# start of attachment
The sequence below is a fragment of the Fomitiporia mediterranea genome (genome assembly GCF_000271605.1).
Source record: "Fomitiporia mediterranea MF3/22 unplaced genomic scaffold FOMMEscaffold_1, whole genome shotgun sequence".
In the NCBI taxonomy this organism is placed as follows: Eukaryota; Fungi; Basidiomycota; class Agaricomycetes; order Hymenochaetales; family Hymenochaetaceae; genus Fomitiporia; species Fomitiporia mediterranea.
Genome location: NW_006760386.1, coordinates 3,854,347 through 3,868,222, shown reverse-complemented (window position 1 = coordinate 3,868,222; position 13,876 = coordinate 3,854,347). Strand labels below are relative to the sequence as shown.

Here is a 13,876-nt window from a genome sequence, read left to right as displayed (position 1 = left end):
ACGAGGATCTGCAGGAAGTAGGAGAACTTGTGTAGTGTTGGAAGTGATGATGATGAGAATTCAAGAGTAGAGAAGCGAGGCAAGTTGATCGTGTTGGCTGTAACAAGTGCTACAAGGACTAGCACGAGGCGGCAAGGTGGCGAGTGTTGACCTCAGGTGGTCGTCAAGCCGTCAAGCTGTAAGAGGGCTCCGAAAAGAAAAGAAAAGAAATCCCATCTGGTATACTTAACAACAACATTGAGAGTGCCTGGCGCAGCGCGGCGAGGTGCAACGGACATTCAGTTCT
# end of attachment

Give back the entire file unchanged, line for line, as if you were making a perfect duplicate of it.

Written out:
The sequence below is a fragment of the Fomitiporia mediterranea genome (genome assembly GCF_000271605.1).
Source record: "Fomitiporia mediterranea MF3/22 unplaced genomic scaffold FOMMEscaffold_1, whole genome shotgun sequence".
In the NCBI taxonomy this organism is placed as follows: Eukaryota; Fungi; Basidiomycota; class Agaricomycetes; order Hymenochaetales; family Hymenochaetaceae; genus Fomitiporia; species Fomitiporia mediterranea.
Genome location: NW_006760386.1, coordinates 3,854,347 through 3,868,222, shown reverse-complemented (window position 1 = coordinate 3,868,222; position 13,876 = coordinate 3,854,347). Strand labels below are relative to the sequence as shown.

Here is a 13,876-nt window from a genome sequence, read left to right as displayed (position 1 = left end):
ACGAGGATCTGCAGGAAGTAGGAGAACTTGTGTAGTGTTGGAAGTGATGATGATGAGAATTCAAGAGTAGAGAAGCGAGGCAAGTTGATCGTGTTGGCTGTAACAAGTGCTACAAGGACTAGCACGAGGCGGCAAGGTGGCGAGTGTTGACCTCAGGTGGTCGTCAAGCCGTCAAGCTGTAAGAGGGCTCCGAAAAGAAAAGAAAAGAAATCCCATCTGGTATACTTAACAACAACATTGAGAGTGCCTGGCGCAGCGCGGCGAGGTGCAACGGACATTCAGTTCT